The Michael Kors Regent Street branch has edged a few doors down to bring preppy Stateside clothing to an upgraded space. John Ryan visits.
There was a time when Regent Street was a paean to all things British, from Dickins & Jones to Liberty, with The Scotch House selling tartan to anybody who might need it. Now, to understand the section that runs south of Oxford Circus, one need look no further than New York’s Fifth Avenue.
With names such as J Crew, Coach, Brooks Brothers, Bose and Gant (yes, it is a Swedish company, but it looks and feels like preppy New England), this thoroughfare feels increasingly more like a satellite of the Big Apple’s most famous shopping street than any part of London. The latest retailer to provide an East Coast shot in the arm to a street that could be renamed Little America is Michael Kors.
There has been a Michael Kors on Regent Street since 2011, but this new store sees both a relocation and a substantial enlargement of the branch that operated a few doors closer to Oxford Circus.
This one has taken a while to reach the finishing post. The hoardings have been up for what seems like an age, and they are still in place next door as Polo Ralph Lauren gets ready to sell English-style preppy to the Brits.
As with all the stores on Regent Street, the external window surround is low-key, owing to Crown Estate strictures and the area’s listed status. The logo above the door is unobtrusive and a shopper could plausibly fail to notice it.
Then there are the windows themselves. These are akin to an American department store, featuring a lot of product and mannequins with a very neutral backdrop.
“The windows are akin to an American department store, featuring a lot of product and mannequins with a very neutral backdrop”
There is one exception, however: a modestly sized display featuring a pair of articulated artist’s model hands holding up a white Michael Kors clutch bag. This is simple and eye-catching, owing to the prominence afforded to a single item, and provides a visual clue about the retailer’s core item – the handbag.
The other displays focus on the clothing collections, which are predominantly for women, but as this is the first store in Europe to stock it, there is also a menswear display.
In spite of this being a brand that makes the occasional foray into what might be described as ‘bling’, the displays are glamorous and functional – a trait the brand shares with other American retailers in the area.
Heading into the store, the initial impression is one of mirrors, white surfaces, shiny store equipment and conspicuously backlit perimeter modules that give each displayed item a halo. The ground floor is divided into a series of semi-discrete rooms, although there is no sense of the space being carved up and made to feel smaller.
The ground and first floors are about the women’s collections and, playing to its strengths, the rooms to the left and right of the entrance are dedicated to Michael Kors bags.
This is ‘affordable luxury’ and the bags on this floor do not sport the price tags expected by those shopping at, say, Chanel on nearby Bond Street, but they are pricey enough to fall into the ‘investment purchase’ category.
The main area of this floor, which has views directly from the front door to a shoe department at the back of the shop, is an assembly of low tables with items merchandised as if they were display pieces in a modern art museum. The feel is sparse but shiny and part of the opaque wall that backs the staircase is home to a screen showing fashion video content, which is featured throughout the shop.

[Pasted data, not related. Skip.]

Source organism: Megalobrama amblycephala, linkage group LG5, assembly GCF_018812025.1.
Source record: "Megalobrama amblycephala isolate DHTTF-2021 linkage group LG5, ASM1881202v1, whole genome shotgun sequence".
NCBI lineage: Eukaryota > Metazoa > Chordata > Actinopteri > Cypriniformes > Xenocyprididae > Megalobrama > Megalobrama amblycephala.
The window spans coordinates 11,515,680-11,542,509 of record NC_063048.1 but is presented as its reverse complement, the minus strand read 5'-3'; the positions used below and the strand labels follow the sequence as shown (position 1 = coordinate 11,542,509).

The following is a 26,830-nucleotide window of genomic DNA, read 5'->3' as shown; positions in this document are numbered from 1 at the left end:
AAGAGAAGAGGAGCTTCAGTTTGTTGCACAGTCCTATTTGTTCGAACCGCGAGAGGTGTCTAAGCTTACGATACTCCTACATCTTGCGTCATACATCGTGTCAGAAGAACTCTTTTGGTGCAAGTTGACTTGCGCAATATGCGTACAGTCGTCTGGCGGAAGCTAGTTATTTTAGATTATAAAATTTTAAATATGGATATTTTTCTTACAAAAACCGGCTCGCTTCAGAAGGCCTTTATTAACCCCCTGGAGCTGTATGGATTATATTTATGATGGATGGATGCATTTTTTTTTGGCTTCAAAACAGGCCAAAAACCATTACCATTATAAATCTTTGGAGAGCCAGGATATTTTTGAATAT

“The main area of this floor is an assembly of low tables with items merchandised as if they were display pieces in a modern art museum”
The shoe department takes the form of an L shape, with the section displaying very expensive footwear invisible from the front of the shop. Discretion is all, even at the populist end of the luxury market. Again, densities are low – this is not about mass merchandising.
Working the floors
Upstairs is almost entirely concerned with womenswear and the ambience is that of an upmarket, but somewhat impersonal, apartment. Much like the ground floor and the majority of stores on Regent Street, this level benefits from large windows. The floor is split into two, with the main collection in the first room and a smaller room through a square arch, where prices take a substantial hike and some dresses fall just shy of the £7,000 mark.
“Overall, this is a mildly impersonal interior, albeit slickly designed and delivered, and it fits in well with its American retail neighbours”
On the day of visiting, the smaller room was devoid of shoppers and all of the action was in the main space.
And so to the basement, home of the men’s collection. This is a large floor with a bar tucked underneath the stairwell. Working on the principle, perhaps, that men need familiar signals when shopping, there is a grey baize pool table immediately in front of the bar. Framed monochrome prints of masculine objects of desire, such as cars and vintage planes, complete the ‘clubby’ feel of this part of the floor.
The sales area is distinctly masculine when compared with the floors above this one, with grey and silver the predominant colours and open-fronted wardrobes the defining feature of the perimeter. It is a well proportioned, laid-out and merchandised floor, but getting male shoppers into the store and down to this level might be an issue.
Overall, this is a mildly impersonal interior, albeit slickly designed and delivered, and it fits in well with its American retail neighbours.
Michael Kors, Regent Street
Opened: May 12
Size: 16,000 sq ft
Ambience: Serviced-apartment living
Highlight: The ground-floor bag wall
For more images of the store, click here to view our store gallery.